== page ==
We use parameter 'home' to receive the result of real address geo-coding. In the Rails console, we will get the country code, zip code, lng and lat information according to the address '100 Spear St, San Francisco, CA'.
Then we will use the auto coding function of GeoKit to store our address information in the database. In the model app/models/location.rb, add the following sentence:
class Location <
Now we back to the Rails console, use the following command to create the new record for the location model:
>> Location.create(:address => "")
=> #<Location id: 1, address:
>> Location.create(:address => "")
=> #<Location id: 2, address:
"", lat: #<BigDecimal:2fff184,'0.37794391E2',12(12)>, lng:
Then one record has been added to the Locations table. In the next step, we will use marker to put these record in the locations table.
To make it easy to use Google Maps API in our application, we need another Ruby gem and we should download the Cartographer plugin from the project homepage(http://cartographer.rubyforge.org/) to help us embed Google Maps API in our pages. After download the Cartographer gem, unzip the plugin to the folder vendor/plugins, and move the configuration file cartographer-config.yml to the directory config in the gmaps application.
Of course, we should add the Google API Key to cartographer-config.yml file like this:
Add controller for our project
Now we will create a controller named 'location'. Open the Rails Generator dialogue and fill the 'Name' field with location and then click 'OK'.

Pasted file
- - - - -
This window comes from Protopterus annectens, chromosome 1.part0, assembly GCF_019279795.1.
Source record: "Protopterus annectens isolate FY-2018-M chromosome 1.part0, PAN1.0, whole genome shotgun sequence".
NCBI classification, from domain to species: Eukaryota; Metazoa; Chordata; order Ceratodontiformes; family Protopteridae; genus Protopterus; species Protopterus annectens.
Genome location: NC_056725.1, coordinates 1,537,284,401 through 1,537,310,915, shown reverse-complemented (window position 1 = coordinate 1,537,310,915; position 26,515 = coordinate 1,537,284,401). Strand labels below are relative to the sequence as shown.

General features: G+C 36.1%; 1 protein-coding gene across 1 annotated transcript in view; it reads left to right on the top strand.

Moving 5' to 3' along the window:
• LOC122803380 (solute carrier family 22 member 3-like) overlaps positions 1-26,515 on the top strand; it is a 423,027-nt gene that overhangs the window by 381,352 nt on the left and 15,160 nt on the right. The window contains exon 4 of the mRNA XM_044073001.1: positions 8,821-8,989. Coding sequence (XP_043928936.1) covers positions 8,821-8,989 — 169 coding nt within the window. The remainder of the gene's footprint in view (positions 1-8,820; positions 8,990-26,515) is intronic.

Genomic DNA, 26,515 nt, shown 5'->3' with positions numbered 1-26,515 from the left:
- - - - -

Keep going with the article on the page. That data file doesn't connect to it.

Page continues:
@locations = Location.find(:all)
@map = Cartographer::Gmap.new("gmaps")
@map.controls = [ :large, :scale ]
@map.debug = true
@map.center = [37.79, -122.4]
@locations.each do |location|
@map.markers << Cartographer::Gmarker.new(:name => "location_" + location.id.to_s, :position => [location.lat, location.lng], :info_window => location.description, :map => @map )
Here we accomplish there tasks in the index method. First, use 'Location.find(:all)' to get all the records in the database. Second, mark the address to the Maps with Google Maps API. And then put the location information in the Maps with the Google Maps API.
We use the plugin Cartographer to help us to generate the New Maps with Google Maps, the id of the map is gmaps, and this id should be coordinate with the div label in the pages.
Besides, we use Cartographer to define the control bar and the scale bar of the Maps, and use @map.center to set the center position of the map.
Then in the next loop, we get the record from the table and use @map.markers to generate markers of the map. And also display the description sentence in popup windows.
After the index controller, we will focus on the index view and location layout. The location layout (views/layouts/location.rhtml) looks like:
<%= Cartographer::Header.header_for(request) %>
<%= yield :layout %>
And the index view (views/location/index.rhtml) looks like:
<h1>Add New Location</h1>
<% @map.zoom = 14 %>
<%= @map.to_html(true) %>
<div id="gmaps" style="width: 600px; height: 400px;"></div>
Now let's start the server and open browser to look at what we get from the above code.
We could see a map with two point markers in the final page. These two point markers are the record from the table that we added just now.
You can find additional information about Ruby support in NetBeans on its wiki page: http://wiki.netbeans.info/wiki/view/Ruby.
Various demos and tutorials are available from the main Ruby documentation page: http://www.netbeans.org/kb/60/ruby/index.html.
Finally you can download the NetBeans IDE for free from the following URL: http://www.netbeans.org/community/releases/60/index.html. You can either choose to install a small version of the Ruby-only IDE (a special bundle is provided) or full-blown Java IDE with Ruby support. It is also possible to add Ruby support to the Java-only IDE using Tools | Plugins.
In the next part of the series, we will discuss how to add locations in the rails project. As well as how to show up popup window in our map.
In the meantime, make sure to try out Ruby support in NetBeans. If you develop in Ruby a lot, you may find that NetBeans is the IDE you have been looking for!